So, what is this post all about?
In this post I will describe how to write a simple mobile Portal application that consumes data from an RFC. The application retrieves a list of employees, and enables to show each employee’s data.
We will see how to write a simple mobile Portal application based on the existing Portal development tools, and do so with HTML5 and jQuery Mobile UI.
We will use the following interaction model:
- Business logic is encapsulated in the mobile-oriented Portal components
- Data exchange between mobile UI and the business logic components is based on AJAX and JSON
- Decoupling the business logic and UI provides the freedom to choose any mobile UI library (jQuery Mobile in our example)
- Minimizing the data volume transferred on the mobile network
In this example, JCA (Java EE Connector Architecture) will be used to connect to the ECC system.
So, what does this application look like?
Here is a quick review of the application.
Once you open it, you get the following search input field:
In our case, the search is for the employees’ last names. So let’s say that you want to search for employees whose last name starts with the letter “A”:
You enter “A” and press “Search”. Then, you get the results screen:
In this screen you see the list of returned results. For each item, you can see the employee’s name and organization unit. At the top of the list you have a filter field that can be used to narrow down the results:
To get more information about an employee – just press on the desired one and you get the employee’s details page:
So, what do I need to do to make this sample project up and running?
The sample project can be cloned from this GitHub repository.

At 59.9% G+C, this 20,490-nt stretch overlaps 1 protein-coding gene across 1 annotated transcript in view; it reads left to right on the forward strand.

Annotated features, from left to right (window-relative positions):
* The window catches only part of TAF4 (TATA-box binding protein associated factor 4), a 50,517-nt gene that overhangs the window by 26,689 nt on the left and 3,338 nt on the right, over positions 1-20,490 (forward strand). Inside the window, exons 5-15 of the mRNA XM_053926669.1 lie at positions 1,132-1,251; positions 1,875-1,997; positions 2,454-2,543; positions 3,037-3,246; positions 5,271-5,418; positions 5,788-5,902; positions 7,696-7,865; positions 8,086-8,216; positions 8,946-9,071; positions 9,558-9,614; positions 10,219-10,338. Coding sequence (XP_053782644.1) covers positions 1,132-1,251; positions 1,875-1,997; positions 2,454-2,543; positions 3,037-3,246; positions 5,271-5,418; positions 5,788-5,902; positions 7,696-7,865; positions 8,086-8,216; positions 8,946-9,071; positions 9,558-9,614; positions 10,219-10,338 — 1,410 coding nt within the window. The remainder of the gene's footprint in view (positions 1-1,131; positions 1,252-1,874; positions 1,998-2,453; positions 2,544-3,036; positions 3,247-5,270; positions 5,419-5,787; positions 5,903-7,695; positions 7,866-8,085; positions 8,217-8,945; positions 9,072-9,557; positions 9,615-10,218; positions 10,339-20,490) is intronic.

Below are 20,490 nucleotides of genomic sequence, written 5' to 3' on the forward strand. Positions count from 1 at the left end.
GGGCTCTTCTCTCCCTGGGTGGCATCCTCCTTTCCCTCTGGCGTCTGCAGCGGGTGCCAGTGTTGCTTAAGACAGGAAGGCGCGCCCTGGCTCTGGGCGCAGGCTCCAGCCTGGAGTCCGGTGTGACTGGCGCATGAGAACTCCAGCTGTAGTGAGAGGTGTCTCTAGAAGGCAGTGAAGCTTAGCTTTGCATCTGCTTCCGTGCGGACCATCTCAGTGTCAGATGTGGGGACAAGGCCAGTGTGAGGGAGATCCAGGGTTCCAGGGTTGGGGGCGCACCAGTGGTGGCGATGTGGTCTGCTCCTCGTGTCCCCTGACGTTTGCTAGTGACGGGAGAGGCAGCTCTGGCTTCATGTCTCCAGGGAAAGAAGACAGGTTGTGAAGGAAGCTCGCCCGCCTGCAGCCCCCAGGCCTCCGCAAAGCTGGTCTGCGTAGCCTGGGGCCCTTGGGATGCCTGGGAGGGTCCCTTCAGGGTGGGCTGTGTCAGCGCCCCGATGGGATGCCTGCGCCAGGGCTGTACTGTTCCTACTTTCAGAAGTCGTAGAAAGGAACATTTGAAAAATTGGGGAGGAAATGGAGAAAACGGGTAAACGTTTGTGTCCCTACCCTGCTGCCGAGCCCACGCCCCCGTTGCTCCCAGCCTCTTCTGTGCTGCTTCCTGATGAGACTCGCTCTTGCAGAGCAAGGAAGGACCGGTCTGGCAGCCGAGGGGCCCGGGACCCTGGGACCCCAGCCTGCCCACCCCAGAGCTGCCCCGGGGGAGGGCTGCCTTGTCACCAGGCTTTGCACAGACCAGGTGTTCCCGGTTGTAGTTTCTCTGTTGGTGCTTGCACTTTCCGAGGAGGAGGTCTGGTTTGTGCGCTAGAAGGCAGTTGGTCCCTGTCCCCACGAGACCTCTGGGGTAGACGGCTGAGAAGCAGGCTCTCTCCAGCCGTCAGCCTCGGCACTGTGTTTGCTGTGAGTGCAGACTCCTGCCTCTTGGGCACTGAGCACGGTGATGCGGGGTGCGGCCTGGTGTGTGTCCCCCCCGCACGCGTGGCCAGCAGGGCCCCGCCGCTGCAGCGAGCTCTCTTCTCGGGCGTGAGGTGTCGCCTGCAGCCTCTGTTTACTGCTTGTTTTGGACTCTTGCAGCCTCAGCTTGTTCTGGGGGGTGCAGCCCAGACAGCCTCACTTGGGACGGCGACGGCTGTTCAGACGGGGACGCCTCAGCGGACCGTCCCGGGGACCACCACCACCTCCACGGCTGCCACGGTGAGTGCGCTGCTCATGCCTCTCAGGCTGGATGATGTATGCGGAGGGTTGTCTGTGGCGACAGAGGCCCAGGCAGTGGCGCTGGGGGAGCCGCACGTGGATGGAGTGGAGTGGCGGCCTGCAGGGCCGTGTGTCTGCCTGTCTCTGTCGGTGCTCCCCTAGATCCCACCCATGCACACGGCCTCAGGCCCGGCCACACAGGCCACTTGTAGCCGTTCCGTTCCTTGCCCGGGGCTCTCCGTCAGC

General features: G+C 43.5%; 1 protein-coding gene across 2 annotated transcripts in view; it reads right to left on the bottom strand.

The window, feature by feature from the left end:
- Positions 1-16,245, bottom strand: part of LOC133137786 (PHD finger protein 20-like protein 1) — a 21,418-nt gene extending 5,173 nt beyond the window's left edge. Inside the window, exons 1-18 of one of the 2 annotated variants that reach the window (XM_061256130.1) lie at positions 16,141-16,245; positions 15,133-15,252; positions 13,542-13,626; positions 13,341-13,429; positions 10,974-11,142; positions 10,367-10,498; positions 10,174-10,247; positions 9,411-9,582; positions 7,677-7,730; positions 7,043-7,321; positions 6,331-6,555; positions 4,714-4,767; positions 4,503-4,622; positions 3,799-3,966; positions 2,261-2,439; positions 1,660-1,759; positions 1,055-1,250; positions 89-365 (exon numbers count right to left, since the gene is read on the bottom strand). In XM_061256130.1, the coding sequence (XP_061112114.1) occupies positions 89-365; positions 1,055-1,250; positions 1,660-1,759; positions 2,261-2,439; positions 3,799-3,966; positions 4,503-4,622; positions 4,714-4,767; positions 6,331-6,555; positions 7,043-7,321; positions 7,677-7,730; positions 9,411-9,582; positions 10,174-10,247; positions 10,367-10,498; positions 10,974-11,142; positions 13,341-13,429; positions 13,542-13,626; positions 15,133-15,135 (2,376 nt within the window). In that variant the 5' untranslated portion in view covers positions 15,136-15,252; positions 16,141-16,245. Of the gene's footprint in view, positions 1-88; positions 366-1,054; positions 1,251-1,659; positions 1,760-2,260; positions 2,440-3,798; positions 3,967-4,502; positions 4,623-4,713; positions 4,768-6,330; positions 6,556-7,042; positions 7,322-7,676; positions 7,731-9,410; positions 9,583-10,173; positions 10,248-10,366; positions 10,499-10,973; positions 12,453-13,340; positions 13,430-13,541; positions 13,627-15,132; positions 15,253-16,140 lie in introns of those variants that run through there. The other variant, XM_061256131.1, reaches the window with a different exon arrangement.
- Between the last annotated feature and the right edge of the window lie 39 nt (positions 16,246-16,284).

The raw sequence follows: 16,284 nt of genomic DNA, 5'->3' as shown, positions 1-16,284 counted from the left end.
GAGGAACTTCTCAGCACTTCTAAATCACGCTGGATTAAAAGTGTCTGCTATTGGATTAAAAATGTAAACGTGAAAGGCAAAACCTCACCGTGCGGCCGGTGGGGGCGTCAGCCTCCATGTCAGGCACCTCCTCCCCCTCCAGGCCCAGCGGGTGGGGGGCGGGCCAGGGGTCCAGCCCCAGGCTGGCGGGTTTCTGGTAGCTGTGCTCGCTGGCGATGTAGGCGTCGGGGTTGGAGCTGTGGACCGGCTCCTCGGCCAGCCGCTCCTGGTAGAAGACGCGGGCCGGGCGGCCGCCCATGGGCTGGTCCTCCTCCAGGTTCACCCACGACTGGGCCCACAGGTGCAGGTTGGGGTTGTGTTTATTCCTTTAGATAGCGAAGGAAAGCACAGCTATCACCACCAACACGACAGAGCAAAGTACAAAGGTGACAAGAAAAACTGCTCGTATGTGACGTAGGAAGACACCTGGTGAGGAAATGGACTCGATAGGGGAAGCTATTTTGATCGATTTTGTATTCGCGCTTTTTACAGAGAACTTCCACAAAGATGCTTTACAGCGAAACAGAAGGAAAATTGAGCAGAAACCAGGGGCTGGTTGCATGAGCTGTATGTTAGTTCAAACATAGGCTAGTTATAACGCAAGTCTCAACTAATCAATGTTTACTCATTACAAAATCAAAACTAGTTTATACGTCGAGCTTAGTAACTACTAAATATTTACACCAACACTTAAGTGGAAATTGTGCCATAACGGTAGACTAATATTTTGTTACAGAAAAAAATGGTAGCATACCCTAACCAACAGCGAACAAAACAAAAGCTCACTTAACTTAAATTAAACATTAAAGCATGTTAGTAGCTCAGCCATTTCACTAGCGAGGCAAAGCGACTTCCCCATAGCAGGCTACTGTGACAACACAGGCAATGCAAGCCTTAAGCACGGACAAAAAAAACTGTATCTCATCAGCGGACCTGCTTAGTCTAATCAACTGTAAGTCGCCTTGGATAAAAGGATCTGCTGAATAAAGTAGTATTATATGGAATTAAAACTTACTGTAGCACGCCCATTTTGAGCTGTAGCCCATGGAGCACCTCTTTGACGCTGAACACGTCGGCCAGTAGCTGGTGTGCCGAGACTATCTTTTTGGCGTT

As an initial step, please import the project into your SAP NetWeaver Developer Studio version 7.3 SP08 or 7.3 EHP1 SP05, and above.
To solve the project dependencies, you need to refer to the following APIs.
To solve the above dependencies, you can use the Class Jar Locator.
One last dependency that needs to be solved is:
To solve it you need to perform the following steps:
- Open the SAP NetWeaver Installation DVD.
- Navigate to the directory \sapinst\JAVA_DVD\J2EE_OSINDEP\UT.
- Use WinRAR to open the file EPCONNECTIVITY08_2.SCA.
(Note that you may have a different patch level.)
- Navigate to the directory BUILDARCHIVES.
- Use WinRAR to open the file sap.com~tc~ep~connectivity~api~_comp~dcia.zip
- Use WinRAR to open the file api.ppa.
- Navigate to the folder lib\java.
- Obtain the JAR file tc~ep~connectivity~api.jar
Once you are done importing and solving all of the references, export the project into an EAR file and deploy it to your Portal.
You can then add the application to your mobile role as a Home page or as an application in the Launcher or the Toolbox. For more information, see Implementing Portal on Device.
Stuff worth paying attention to
Let’s review some main parts of the application that make it work 🙂
Default Portal pages are not compliant with HTML5. To render the mobile pages correctly, we need set the following property in the portalapp.xml file:
This adds the <!DOCTYPE> declaration to the application’s markup.
For more information, see Configuring Support for HTML5
- Client-side resources
- Decoupling the business logic and UI provides the freedom to choose any mobile UI library (jQuery mobile in our example)
- Minimizing the data volume transferred on the mobile network (by passing only the necessary data on each round-trip)
- Getting the data
We are using a standard RFC call mechanism by using the Connector Gateway service (opening a connection via the portal service).In this code example, we are connecting to a backend system with the “ERP” alias. For more information, see Using the SAP System Connector
- We are returning a JSON response to the client by using the HttpServletResponse –
HttpServletResponse servletRes = request.getServletResponse(true);
and setting its content type to “application/json”.
- In this example we are using the json.org open source JSON implementation for Java. You can use any other implementation 🙂
- We are returning a JSON response to the client by using the HttpServletResponse – HttpServletResponse servletRes = request.getServletResponse(true);
To sum it up
As you can see, creating a mobile RFC Portal application is pretty simple to implement.
Just follow these basic guidelines and you can have a blast with all of your backend scenarios 🙂